Peugeot 308 CC


The old 307 CC sold by the transporter load – 27,807 were shifted in total in Britain, over 400

peugeot 308 ccpeugeot 308 cc

peugeot 308 cc

more per year than its closest rival, the Megane CC. It was naff to drive and famously unreliable (how does 150th out of 152 in the Top Gear Survey ’06 grab you?). But the company bought affordable folding hard tops

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to the masses with the earlier 206 CC and, seeing as us plucky Brits love cabrios, early adopters just couldn’t resist Peugeot’s efforts, despite the poor execution.

With that in mind, we approached this new 308 CC cautiously. But our cynicism quickly evaporated; there’s a real feel of quality, from the way the door thunks reassuringly shut to the leather-lined dash on GT models.Other things impress too. Like airbags built into the headrests (a world first), which meet your head faster than regular airbags in a B-pillar. And there’s a Merc-style ‘airscarf’, which blows warm air around your neck to keep you toasty when the roof’s down (none of the 308′s close rivals have that). The entry-level car will cost

Category › Car Reviews

Title › Peugeot 308 CC

£19,495, and although you can get a basic-spec Meganne CC, Focus CC and Astra Twin Top for less, you won’t get as much standard kit thrown in.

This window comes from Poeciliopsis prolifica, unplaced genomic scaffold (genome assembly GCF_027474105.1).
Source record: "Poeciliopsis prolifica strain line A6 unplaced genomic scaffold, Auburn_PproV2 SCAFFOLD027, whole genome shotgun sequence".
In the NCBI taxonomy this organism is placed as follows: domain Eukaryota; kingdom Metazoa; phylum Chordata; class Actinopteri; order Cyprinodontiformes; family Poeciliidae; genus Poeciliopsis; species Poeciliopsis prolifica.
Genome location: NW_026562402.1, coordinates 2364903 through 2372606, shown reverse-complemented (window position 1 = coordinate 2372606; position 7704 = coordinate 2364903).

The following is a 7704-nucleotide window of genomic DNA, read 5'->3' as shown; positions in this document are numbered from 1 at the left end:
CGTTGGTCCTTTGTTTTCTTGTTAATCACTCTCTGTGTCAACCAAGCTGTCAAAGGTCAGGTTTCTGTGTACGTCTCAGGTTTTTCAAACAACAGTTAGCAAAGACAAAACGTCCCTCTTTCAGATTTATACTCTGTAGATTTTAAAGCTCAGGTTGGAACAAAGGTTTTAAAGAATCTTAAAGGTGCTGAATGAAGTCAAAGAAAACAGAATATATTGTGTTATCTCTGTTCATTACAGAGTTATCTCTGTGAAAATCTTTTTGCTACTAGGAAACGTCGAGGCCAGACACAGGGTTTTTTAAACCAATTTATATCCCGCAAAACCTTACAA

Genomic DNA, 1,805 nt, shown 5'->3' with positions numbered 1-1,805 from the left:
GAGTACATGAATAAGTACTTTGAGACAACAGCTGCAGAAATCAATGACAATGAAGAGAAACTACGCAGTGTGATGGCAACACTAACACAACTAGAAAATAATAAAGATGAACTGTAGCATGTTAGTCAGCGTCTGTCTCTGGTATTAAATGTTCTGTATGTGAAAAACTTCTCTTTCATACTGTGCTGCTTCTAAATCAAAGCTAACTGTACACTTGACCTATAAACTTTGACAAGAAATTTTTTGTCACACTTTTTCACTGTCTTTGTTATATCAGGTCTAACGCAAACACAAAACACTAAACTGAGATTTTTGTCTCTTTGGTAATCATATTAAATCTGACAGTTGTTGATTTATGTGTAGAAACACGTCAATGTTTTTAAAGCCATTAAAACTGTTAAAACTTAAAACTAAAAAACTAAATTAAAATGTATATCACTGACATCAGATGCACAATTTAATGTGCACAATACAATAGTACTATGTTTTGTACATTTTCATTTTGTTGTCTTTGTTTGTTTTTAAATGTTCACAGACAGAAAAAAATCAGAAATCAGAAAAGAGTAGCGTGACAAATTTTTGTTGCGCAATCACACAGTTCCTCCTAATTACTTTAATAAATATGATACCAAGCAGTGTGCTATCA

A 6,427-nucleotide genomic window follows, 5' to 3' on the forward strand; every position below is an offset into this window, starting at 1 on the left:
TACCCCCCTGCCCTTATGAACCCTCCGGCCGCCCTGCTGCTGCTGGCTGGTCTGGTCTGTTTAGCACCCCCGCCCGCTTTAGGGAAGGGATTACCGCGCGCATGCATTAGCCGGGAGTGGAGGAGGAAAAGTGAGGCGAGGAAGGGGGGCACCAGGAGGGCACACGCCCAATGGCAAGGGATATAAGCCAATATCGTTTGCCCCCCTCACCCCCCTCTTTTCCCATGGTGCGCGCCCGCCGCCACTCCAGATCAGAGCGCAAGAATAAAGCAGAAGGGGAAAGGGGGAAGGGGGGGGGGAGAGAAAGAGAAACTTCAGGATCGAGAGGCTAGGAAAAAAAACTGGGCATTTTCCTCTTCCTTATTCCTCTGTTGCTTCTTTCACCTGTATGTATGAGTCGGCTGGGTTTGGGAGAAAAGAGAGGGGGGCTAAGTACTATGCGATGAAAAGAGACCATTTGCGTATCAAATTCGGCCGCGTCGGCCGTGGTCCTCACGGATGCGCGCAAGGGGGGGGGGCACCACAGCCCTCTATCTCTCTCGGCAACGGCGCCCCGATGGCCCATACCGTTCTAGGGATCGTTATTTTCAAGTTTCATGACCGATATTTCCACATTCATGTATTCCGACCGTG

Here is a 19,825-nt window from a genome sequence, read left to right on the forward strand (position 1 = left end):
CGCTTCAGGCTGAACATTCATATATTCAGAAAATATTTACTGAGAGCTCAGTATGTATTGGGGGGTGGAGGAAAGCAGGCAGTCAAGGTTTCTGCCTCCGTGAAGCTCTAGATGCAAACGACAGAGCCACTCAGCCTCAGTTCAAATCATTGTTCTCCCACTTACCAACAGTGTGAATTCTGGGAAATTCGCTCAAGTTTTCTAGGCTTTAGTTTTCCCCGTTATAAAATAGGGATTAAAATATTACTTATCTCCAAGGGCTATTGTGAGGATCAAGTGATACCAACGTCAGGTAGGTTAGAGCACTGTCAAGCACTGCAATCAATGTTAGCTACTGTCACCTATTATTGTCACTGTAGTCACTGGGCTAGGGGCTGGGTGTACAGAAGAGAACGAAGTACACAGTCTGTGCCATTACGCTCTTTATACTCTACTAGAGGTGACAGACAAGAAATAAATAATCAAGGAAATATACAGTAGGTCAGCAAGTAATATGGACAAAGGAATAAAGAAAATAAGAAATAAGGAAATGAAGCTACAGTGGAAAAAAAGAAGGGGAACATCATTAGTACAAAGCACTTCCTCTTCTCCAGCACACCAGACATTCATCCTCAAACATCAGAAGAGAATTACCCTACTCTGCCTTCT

It’s properly refined too. Withthe roof up, it’s easy to forget you’re in a convertible. There’s a whisper of wind noise, but the turbocharged 1.6-litre petrol engine was quiet on the smooth roads of our test route and tyre roar was non-existent.

Couple of problems, though. With the roof down, sitting up front, you still don’t feel like you’re in a drop-top – the windscreen sweeps right back over your head, so you have to crane your neck back to see the sky. But this is a typical coupe-cabriolet dilemma. A shorter screen means a longer roof, which is harder to fold into the boot. And more rear legroom means less space to store that roof, which leads to a portly bum in which to accommodate it when stowed. Put simply, folding hard tops are a packaging nightmare.

People in the back will enjoy the cabrio experience more, provided they’re not lanky; legroom is tight (a six-footer would struggle to sit behind himself). But when the back seats are occupied, you can’t use the optional wind-deflector, which means messy barnets all round. 

CCs are always heavier than their hatchback equivalents (by 170kg in the 308′s case), which can screw up the way they drive – the 307 CC was a wallowing pig of a car. Although the 308 CC is on largely the same chassis, it handles better, thanks to a wider track, new spring rates and a stiffened body to reduce flex. That said, there’s no disguising its 1.5 tonnes when things speed up. But with a target market looking for poseability not performance, it doesn’t have to feel that sporty.

Funny-looking thing, though, isn’t it? Some people will love it – the sort of people who think snorty, pug-faced dogs are ‘cute’. That’s the entire population of France, then. The rest of us will hate it. Either way, there’s no denying it will make people look twice, and given there’s nothing worse than not being talked about, that counts as A Good Thing.

Dan Read

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